I still feel the quiet joy, staying with me all week, not about the Hammers but how good were we.

      Regards, Alan

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  2. I had the pleasure to see the Rowe team play as well as the double team and of them in between and up to date. I am quite excited about the squad we have and some of the football is a joy to watch and Inthink both Rowe and Bill Nick would be proud of what the team delivered on Sunday.
    Now I am not getting carried away and the team still have to improve and cut out silly errors and mistakes but they are certainly on the right road. I also think Mo Po has struck the right notes from the two interviews he did after the woolwich game when he went over and applauded our fans and after Sunday’s game when the pride came through loud and clear.
    Keep up the good work and feet on the ground.

    Liked by 1 person

  3. That felt so special. Not just because of the win itself, but in the way it was achieved. It was all very UnSpursy. It’s always a good sign when the only disagreement between Spurs fans is on who was Man Of The Match. Have to put a special word in about Dembele too. He seems to be transformed this year.
    Wouldn’t it be amazing if we didn’t muck it up for once and this was the start of something really special?

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  4. Alan I dont know,your articles lately have stirred the emotion and thats because all that enjoy wonderfully exciting football that has the integrity and depth within from a manager who we’ve all at some time questioned,and who now is proving his vision can be brought to life has brought this to us.
    The pace,the press,the flow,the definition are all there to see.
    I was told we were looking to be a kind of Atletico from a few short years ago and after watching them saw what we were supposed to do and yet it looked last season all too AVB.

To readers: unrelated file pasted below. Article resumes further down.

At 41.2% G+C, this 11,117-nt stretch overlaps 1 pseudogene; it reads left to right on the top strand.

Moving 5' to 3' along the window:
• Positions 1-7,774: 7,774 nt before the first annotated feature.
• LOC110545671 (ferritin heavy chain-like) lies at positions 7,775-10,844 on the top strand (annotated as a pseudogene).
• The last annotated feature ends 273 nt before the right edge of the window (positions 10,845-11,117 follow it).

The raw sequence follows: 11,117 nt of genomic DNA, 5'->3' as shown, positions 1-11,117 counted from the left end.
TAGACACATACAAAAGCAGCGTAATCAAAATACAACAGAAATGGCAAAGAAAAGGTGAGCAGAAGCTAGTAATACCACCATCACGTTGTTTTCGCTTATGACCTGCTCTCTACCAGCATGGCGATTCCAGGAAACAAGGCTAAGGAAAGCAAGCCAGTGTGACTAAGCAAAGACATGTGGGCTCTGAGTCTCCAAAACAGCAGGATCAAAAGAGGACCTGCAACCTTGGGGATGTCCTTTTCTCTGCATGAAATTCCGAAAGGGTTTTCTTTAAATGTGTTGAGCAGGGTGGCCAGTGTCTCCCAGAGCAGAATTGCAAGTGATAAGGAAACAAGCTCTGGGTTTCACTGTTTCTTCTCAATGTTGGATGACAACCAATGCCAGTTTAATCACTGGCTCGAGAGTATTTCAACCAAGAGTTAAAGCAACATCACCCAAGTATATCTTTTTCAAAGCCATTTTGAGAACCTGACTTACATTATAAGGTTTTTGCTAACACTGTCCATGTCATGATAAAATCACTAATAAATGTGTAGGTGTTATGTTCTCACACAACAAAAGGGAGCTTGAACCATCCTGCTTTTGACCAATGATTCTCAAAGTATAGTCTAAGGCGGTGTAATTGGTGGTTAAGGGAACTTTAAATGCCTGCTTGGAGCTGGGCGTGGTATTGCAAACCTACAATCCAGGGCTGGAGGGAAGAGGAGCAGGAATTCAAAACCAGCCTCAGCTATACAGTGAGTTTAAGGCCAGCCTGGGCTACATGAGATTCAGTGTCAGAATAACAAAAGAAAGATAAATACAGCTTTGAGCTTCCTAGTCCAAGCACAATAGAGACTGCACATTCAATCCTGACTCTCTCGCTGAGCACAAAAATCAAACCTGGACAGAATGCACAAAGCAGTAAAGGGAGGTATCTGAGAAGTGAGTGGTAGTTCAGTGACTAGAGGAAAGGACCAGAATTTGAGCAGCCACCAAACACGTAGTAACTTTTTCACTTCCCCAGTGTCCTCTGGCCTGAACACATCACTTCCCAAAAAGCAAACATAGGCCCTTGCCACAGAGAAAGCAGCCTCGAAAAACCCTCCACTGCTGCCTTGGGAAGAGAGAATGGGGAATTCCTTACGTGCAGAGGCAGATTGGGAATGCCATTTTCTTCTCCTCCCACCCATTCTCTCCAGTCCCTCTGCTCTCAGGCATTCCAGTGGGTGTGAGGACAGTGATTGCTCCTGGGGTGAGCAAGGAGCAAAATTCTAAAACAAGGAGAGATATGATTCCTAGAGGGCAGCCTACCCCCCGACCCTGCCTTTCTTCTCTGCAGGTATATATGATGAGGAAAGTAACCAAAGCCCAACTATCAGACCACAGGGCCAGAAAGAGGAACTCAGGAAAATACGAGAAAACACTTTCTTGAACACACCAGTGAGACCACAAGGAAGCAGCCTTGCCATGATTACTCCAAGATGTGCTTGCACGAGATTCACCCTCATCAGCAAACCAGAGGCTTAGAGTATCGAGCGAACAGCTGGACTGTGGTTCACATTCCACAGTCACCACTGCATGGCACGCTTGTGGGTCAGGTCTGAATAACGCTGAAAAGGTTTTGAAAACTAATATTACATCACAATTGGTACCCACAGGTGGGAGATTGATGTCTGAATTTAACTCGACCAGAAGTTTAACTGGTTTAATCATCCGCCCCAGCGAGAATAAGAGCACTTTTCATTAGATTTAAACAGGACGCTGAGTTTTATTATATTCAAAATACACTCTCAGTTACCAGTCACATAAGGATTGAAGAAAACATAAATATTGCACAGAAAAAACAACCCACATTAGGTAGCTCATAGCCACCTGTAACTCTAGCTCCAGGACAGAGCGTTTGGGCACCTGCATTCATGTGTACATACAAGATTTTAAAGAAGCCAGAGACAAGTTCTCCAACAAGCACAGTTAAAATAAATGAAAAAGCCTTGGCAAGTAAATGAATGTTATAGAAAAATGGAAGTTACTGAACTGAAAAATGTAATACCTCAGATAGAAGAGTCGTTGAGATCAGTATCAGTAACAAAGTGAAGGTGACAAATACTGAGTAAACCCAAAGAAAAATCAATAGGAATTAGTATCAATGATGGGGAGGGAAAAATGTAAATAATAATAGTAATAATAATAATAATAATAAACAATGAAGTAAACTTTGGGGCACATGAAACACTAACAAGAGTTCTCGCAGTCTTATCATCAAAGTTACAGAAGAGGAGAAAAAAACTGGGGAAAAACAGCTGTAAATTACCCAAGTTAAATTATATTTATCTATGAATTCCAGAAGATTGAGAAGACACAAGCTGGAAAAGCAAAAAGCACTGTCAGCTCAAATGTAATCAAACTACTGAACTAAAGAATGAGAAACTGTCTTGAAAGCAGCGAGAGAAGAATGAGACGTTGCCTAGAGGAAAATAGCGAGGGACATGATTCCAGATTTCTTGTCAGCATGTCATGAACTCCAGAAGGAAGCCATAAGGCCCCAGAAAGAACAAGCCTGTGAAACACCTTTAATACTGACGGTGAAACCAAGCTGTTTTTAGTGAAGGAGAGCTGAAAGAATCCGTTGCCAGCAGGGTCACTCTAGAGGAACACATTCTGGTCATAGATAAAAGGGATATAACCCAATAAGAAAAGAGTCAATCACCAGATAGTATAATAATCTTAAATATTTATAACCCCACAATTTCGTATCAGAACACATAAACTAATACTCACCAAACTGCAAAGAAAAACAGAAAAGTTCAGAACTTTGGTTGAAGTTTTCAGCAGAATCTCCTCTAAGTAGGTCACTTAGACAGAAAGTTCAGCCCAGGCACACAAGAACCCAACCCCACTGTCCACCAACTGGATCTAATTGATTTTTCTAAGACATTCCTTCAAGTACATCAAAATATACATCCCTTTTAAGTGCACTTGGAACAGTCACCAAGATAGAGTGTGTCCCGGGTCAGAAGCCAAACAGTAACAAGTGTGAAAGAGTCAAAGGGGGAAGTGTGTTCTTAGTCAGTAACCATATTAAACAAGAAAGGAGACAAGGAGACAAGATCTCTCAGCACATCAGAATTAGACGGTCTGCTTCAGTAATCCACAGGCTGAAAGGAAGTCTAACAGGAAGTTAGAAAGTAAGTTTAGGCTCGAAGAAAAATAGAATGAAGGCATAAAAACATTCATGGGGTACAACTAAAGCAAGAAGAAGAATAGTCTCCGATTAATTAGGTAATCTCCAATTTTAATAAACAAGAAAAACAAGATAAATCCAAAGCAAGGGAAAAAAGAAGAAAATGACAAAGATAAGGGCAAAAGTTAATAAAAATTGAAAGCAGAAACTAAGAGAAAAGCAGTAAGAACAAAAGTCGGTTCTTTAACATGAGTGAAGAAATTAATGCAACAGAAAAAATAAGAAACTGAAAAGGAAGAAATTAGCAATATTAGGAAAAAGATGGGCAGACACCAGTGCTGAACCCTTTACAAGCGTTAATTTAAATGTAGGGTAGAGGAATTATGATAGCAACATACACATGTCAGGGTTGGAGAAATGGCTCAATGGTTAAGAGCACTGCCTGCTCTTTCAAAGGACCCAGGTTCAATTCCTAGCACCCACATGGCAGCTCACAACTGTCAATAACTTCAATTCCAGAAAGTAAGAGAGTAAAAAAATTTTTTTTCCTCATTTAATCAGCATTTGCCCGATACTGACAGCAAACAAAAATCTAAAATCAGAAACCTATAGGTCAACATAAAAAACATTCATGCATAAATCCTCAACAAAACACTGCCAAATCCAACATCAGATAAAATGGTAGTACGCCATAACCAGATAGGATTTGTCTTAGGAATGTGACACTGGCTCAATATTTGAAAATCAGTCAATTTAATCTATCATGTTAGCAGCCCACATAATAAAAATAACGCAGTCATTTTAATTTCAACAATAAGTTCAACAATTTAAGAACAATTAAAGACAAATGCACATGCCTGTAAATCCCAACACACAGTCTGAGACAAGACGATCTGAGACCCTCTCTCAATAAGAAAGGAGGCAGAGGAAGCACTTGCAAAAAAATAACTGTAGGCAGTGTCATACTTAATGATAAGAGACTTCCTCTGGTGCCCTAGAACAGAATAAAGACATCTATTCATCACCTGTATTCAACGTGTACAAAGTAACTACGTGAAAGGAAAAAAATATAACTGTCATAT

But now Dier,Alli,Son,Kane,Eriksen,Dembele and the fortified back line is bringing this wonderful football.
    To be honest,scores are great,but they really should be a scorecard for the great work that is done rather than as a thing unto itself.
    This is amazing stuff Alan and you have so eloquently chronicled it in wonderful prose with feeling.
    You kniw in the sixties,when we were the thing,the Beatles,Muhammad Ali,you name it of its time,it we was like we were the best and the only team that epitomized us was Real Madrid and how we wished we could have met them,it woukd have made a match fit for heaven back in 1962.
    Now I have shivers again from thinking that the opportunity for us to be great looks closer and closer.
    We dont have that one star, we dont have 2 or 3 not bad stars. I was blown away by this game (and the few before this) in our structure…and exhuberance as you mentioned. Its certainly is the best time to be a Tottenham supporter.Im shaking.

    Liked by 1 person

    • Ron, mate, Eric Dier epitomizes this new Spurs: “Hopefully we have got rid of that ‘soft’ label because it is not a nice label to have. I think we have proved a lot of people wrong. We have played some very aggressive football, we get stuck in, we get about, and I think we are a team most others don’t want to play against. One of our main characteristics has been high-tempo football and we showed it again against West Ham. If we want to win that’s how we’ve got to play.”

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      • Dier does.He is the new Mackay.Not exactly Mackay for no one can be. But this game’s Dave Mackay.He is the backbone of this team with 4 behind him that have become a fortress,and the bishop of a goalie.He has held the fort this season,even before the others had evolved.